Difference between ‘particular’ and ‘concrete’

by Jakub Marian

Tip: See my list of the Most Common Mistakes in English. It will teach you how to avoid mis­takes with com­mas, pre­pos­i­tions, ir­reg­u­lar verbs, and much more (PDF Version).

The words “concrete” and “particular” get commonly confused by English learners. Of course, we are not talking about “concrete” in the sense of “made of concrete” (the building material), as in “a concrete wall”. We are talking about “concrete” as in “a concrete example”.

Statistically speaking, if you are reading this, the word you are probably looking for is “particular”, which is about 10x as common as “concrete” in English. It is used to emphasize that you are talking about just a single individual or thing, e.g.

Have you already agreed on a particular date? (correct)
Have you already agreed on a concrete date? (wrong)
I couldn’t find the particular book you were talking about. (correct)
I couldn’t find the concrete book you were talking about. (probably wrong)

“Concrete”, being much less common than “particular”, is most commonly used in the sense of “tangible, real” when talking about evidence and proofs:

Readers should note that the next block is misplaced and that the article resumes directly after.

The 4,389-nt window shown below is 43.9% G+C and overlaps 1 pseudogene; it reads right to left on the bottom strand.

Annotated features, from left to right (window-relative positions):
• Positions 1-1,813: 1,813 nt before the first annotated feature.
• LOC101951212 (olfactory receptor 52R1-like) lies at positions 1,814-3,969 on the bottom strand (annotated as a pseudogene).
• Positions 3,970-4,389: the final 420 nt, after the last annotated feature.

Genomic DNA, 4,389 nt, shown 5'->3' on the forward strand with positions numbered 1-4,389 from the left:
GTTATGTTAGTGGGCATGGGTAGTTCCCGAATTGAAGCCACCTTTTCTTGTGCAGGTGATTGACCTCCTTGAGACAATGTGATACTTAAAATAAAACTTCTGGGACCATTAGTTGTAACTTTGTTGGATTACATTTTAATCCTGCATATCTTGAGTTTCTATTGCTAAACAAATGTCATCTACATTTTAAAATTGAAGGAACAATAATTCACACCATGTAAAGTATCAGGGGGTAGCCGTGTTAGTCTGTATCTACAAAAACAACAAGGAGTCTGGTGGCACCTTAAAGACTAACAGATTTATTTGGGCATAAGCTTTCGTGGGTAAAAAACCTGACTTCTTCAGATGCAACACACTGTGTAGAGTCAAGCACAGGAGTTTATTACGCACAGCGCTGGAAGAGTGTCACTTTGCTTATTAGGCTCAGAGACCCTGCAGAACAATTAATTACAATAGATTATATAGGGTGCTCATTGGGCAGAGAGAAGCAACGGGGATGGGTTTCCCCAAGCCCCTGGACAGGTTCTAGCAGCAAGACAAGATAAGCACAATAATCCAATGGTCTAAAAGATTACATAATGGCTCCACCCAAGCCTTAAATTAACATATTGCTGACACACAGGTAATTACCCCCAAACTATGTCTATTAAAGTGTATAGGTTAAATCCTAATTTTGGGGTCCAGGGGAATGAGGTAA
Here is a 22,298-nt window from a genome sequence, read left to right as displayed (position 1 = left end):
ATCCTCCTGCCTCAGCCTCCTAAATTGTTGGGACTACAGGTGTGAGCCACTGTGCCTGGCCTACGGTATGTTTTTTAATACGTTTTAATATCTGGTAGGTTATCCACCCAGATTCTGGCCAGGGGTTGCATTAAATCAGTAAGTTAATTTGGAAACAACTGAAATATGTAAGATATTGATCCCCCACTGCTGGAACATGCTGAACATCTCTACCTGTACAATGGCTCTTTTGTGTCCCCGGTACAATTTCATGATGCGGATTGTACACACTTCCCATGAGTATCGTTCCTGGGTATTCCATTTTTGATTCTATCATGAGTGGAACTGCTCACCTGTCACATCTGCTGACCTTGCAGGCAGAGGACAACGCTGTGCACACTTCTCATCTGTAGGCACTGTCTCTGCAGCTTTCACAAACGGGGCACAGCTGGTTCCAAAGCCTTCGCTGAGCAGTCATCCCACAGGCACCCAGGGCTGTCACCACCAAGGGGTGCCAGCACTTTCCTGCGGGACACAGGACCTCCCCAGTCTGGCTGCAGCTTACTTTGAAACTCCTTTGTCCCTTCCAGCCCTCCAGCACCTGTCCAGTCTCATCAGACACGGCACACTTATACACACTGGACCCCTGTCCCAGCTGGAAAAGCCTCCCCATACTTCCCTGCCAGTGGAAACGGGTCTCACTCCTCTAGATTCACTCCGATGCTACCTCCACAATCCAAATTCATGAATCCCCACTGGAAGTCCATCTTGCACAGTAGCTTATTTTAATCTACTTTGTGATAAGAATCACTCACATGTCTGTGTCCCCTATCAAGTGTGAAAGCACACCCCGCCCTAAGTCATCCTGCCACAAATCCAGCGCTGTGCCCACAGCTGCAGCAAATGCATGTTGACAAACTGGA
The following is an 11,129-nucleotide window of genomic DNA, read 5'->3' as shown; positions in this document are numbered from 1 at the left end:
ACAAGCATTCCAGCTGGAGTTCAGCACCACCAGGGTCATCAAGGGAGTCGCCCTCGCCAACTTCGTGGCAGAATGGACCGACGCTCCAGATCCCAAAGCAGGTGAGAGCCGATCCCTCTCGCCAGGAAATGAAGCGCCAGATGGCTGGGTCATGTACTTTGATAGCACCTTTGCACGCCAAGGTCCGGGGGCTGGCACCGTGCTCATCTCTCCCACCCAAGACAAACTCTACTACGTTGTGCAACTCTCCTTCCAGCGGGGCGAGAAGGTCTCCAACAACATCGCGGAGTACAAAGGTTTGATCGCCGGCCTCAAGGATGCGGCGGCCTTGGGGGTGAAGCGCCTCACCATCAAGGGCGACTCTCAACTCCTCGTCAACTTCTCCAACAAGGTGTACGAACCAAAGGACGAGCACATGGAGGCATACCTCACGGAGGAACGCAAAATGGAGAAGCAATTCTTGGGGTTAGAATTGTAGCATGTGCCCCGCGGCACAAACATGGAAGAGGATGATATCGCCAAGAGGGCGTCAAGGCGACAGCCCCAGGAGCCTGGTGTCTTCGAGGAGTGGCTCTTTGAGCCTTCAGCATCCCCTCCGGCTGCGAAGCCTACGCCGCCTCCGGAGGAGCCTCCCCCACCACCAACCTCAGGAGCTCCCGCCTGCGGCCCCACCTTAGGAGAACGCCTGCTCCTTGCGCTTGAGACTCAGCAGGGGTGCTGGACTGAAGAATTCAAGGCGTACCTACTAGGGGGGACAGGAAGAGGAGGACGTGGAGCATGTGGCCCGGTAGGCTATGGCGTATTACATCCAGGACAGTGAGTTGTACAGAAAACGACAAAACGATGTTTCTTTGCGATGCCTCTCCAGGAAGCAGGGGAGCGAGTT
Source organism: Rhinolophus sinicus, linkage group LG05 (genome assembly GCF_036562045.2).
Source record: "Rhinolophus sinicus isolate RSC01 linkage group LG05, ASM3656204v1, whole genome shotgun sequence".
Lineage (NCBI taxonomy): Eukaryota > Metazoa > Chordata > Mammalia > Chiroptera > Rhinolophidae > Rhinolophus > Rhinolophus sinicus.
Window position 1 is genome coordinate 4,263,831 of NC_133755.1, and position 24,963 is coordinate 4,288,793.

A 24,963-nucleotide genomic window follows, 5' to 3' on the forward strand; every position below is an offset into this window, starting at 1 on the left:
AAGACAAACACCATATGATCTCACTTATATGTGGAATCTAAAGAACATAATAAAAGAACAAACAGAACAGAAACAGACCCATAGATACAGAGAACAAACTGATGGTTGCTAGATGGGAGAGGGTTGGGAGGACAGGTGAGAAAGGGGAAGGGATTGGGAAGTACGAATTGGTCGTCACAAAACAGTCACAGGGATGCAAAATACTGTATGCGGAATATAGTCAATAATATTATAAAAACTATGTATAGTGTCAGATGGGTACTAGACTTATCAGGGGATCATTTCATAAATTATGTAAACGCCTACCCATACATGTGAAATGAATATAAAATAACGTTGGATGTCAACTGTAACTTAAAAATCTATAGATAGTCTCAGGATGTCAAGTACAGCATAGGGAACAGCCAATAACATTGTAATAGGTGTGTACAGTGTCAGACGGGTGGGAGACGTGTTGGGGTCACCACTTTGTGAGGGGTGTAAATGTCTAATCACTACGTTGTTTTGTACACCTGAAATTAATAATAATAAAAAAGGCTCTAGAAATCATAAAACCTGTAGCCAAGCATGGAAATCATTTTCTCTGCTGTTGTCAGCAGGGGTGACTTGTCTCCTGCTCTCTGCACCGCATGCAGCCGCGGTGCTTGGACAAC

They had just a suspicion; no concrete evidence was found. (correct)
They had just a suspicion; no particular evidence was found. (unnatural)

or in the sense of “not abstract, specific” when talking about examples:

Your example is too abstract; can you make it a bit more concrete? (correct)
Your example is too abstract; can you make it a bit more particular? (unnatural)

By the way, if you haven’t read my guide on how to avoid the most common mistakes in English, make sure to check it out; it deals with similar topics.

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